This story about Jesus is so well-known that we risk missing its message. We can easily jump to the message of “Do not fear” without taking seriously the gravity of the situation the disciples found themselves in. Jesus and the disciples were in a massive storm, a storm that could kill. In Scripture, and in ancient literature in general, seas and storms were powerful symbols that represented chaos, unpredictability and disorder, the kind that can destroy us. It is a metaphor for the human situation. Scripture teaches that though the world is good and glorious, and still bears the shining imprints of its loving Creator, at the same time the world is shattered by evil and is a very dangerous place for humans to live.
This is important to acknowledge because the typical way for humans to console each other in the face of fear is to downplay the potential threat. We convince each other that something will probably never happen, there is such a small chance of a disaster occurring, etc. Certainly that is true in some cases. But the typical way for the Bible to approach our fear is not by downplaying the threat, but by acknowledging the reality of the danger and yet turning our eyes to God who is bigger than the threat. In other words, Scripture does not command us not to fear because our fears are unfounded, but because we have Someone in the boat who is bigger than the fear.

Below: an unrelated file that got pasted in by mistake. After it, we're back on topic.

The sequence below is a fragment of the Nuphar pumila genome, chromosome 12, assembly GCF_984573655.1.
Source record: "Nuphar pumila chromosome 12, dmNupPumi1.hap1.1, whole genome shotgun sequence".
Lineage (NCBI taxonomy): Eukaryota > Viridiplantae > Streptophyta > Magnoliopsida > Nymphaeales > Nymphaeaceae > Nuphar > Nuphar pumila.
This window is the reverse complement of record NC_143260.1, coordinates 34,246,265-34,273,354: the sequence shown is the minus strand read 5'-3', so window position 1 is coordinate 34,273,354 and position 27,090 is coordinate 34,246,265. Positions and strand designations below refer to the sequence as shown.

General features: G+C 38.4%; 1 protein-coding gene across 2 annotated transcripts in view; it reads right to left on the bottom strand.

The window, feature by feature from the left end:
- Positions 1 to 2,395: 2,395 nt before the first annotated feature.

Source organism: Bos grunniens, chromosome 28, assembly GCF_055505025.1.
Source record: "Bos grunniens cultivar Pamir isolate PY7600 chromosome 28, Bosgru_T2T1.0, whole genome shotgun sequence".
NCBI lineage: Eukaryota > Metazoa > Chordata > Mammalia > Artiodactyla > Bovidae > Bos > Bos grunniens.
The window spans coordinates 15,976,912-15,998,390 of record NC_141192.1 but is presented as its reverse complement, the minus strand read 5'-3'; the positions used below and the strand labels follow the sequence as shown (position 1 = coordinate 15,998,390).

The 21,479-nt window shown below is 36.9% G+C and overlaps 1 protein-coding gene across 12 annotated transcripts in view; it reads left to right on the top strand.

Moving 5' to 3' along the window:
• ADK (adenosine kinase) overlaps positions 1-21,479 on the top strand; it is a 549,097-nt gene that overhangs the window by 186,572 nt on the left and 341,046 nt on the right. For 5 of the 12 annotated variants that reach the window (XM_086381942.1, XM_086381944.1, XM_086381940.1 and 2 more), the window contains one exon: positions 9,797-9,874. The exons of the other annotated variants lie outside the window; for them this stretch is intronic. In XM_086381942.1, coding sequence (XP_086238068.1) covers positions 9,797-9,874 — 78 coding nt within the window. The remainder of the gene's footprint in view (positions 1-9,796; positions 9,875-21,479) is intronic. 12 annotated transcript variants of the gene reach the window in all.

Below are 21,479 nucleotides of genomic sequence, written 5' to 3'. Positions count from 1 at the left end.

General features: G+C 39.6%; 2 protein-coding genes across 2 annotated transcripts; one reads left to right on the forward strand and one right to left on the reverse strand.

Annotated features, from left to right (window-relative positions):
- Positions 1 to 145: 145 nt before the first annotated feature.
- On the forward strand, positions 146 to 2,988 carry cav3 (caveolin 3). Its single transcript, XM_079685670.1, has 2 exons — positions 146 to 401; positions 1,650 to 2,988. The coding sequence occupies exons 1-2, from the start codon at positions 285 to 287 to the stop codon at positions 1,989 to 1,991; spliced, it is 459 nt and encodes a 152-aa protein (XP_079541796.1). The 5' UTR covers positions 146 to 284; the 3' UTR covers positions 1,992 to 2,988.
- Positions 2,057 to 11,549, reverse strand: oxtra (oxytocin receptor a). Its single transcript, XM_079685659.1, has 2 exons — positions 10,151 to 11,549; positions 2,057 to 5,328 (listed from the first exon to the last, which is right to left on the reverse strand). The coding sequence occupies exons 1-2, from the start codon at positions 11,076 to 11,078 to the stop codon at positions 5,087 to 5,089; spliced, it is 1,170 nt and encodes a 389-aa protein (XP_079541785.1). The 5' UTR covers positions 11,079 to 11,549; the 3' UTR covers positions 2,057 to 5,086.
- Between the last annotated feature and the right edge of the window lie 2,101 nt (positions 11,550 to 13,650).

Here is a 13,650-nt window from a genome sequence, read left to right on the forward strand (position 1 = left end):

This Sunday we’ll dive into this powerful story to see how Mark identifies Jesus as that Someone who is bigger than our fears. We’ll look at practical ways we can manage our fears in everyday life, learning to exercise our faith muscles to see what our fear often blinds us from seeing. And we’ll imagine what we could do together if we were a community that was free of our fears.
In preparation for worship, read Psalm 46 meditatively and consider how the Psalmist exhorted his readers to deal with their fears.
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35 That day when evening came, he said to his disciples, “Let us go over to the other side.” 36 Leaving the crowd behind, they took him along, just as he was, in the boat. There were also other boats with him. 37 A furious squall came up, and the waves broke over the boat, so that it was nearly swamped. 38 Jesus was in the stern, sleeping on a cushion. The disciples woke him and said to him, “Teacher, don’t you care if we drown?”
39 He got up, rebuked the wind and said to the waves, “Quiet! Be still!” Then the wind died down and it was completely calm.
40 He said to his disciples, “Why are you so afraid? Do you still have no faith?”
41 They were terrified and asked each other, “Who is this? Even the wind and the waves obey him!”